The European Commission (EC) has completed its investigation into Air Serbia's ownership structure, determining that Etihad Airways’ investment in the Serbian carrier is in line with European Union rules on ownership and effective control of airlines. The ruling comes just a month after the United States Federal Aviation Administration also found that effective control at Air Serbia lies with the government and not its part-owner Etihad. The EC launched an investigation into Etihad’s investments in European airlines in April 2014 as part of a wider examination into whether foreign ownership of European carriers complies with EU airline licensing rules. While Serbia is not an EU member state, as a candidate country it must adhere to the Union’s pre-accession policies and guidelines. Following Etihad’s takeover of Jat Airways, the EC requested for Serbia to clarify the airline’s new ownership structure. While a carrier from outside Europe can hold a minority stake in an EU airline or a country aspiring to join the block, it must prove that the effective control is still in the hands of the majority shareholder.
The EC had previously issued suggestions to the Serbian government in order to deal with the matter, which have since been approved and implemented. In 2014, Siniša Mali, the President of the Air Serbia Supervisory Board, said. “The European Commission, in a way, did us a favour, by reducing Etihad’s participation. Etihad now doesn’t have the right to decide but only gives suggestions for preparation of the business plan”. He added, “None of the agreements signed between the Serbian government and Etihad Airways are contrary to the European Common Aviation Area Agreement, including those concerning corporative control. The most distinguished lawyers from London drafted these agreements and they wouldn’t make an oversight”. Etihad Airways has maintained that the effective control in each of its investments lies with the majority shareholder “I can’t sit in Abu Dhabi and manage a Swiss, German or Serbian business but I can be a strong and responsible shareholder. There is a strong local team running each airline”, Etihad Aviation Group's CEO, James Hogan, previously said.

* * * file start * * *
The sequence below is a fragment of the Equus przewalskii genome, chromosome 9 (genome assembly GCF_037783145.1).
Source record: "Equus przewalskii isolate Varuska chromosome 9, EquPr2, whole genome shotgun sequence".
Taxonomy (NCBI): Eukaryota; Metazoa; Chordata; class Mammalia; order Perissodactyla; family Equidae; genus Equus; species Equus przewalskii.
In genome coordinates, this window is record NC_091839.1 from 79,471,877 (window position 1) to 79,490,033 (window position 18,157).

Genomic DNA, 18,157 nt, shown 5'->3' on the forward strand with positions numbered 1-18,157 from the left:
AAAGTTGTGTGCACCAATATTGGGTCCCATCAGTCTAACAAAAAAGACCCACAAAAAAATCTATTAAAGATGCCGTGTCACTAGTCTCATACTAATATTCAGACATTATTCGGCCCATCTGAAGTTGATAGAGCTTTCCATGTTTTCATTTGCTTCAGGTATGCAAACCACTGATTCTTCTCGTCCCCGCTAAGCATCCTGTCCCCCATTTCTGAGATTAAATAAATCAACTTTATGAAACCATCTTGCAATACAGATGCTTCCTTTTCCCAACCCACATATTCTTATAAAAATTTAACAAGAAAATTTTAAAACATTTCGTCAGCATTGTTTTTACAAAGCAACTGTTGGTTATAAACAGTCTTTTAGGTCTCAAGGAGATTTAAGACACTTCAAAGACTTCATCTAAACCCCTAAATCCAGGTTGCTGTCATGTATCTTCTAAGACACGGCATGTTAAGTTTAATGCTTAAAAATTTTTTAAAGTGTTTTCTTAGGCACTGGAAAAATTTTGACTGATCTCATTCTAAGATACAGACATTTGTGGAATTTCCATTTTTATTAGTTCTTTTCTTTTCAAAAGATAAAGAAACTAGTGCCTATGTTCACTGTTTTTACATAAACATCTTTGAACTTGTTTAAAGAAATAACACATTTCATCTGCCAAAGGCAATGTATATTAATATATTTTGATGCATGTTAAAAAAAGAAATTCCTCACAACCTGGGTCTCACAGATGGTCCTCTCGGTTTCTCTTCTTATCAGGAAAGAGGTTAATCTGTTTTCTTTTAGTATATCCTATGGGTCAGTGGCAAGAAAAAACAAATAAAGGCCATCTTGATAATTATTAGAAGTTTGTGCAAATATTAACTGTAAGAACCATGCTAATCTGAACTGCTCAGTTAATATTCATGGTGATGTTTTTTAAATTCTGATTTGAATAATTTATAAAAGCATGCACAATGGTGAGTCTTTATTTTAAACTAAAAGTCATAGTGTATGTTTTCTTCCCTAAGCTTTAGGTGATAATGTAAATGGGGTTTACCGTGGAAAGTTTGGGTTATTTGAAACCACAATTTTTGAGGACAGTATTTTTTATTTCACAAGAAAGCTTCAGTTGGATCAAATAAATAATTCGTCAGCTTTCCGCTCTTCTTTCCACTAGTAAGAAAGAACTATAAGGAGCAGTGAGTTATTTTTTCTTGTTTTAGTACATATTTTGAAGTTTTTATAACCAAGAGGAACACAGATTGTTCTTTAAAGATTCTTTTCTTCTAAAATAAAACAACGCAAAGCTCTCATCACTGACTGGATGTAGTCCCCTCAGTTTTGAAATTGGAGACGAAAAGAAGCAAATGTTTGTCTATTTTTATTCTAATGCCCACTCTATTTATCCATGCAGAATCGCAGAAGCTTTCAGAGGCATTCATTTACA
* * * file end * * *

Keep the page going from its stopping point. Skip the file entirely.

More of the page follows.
Other airlines can influence the Commission to open formal investigations into cases concerning fair competition. Low cost airline Rynair made it no secret it played a major role in the EC’s decision to investigate Adria Airways over state aid and went as far as publicly criticising the Commission for being too slow to rule on the case. It is believed Lufthansa played an instrumental role in the EC's decision to investigate Etihad’s investments in Europe, irked by the carrier’s plans to increase its capital in Germany’s second largest airline Air Berlin and its investment in Alitalia. As a result, Air Serbia found itself in the crossfire of Lufthansa’s dispute with Etihad. Lufthansa CEO, Carsten Spohr, recently said, “Etihad should respect European laws and engage in more due diligence in order to avoid clashing with the EU in relation to its purchase of equity stakes in European airlines. In Germany and Europe we believe in the law and whatever the law allows to be done shall be done, like it or not … if it’s illegal it shall not be done”.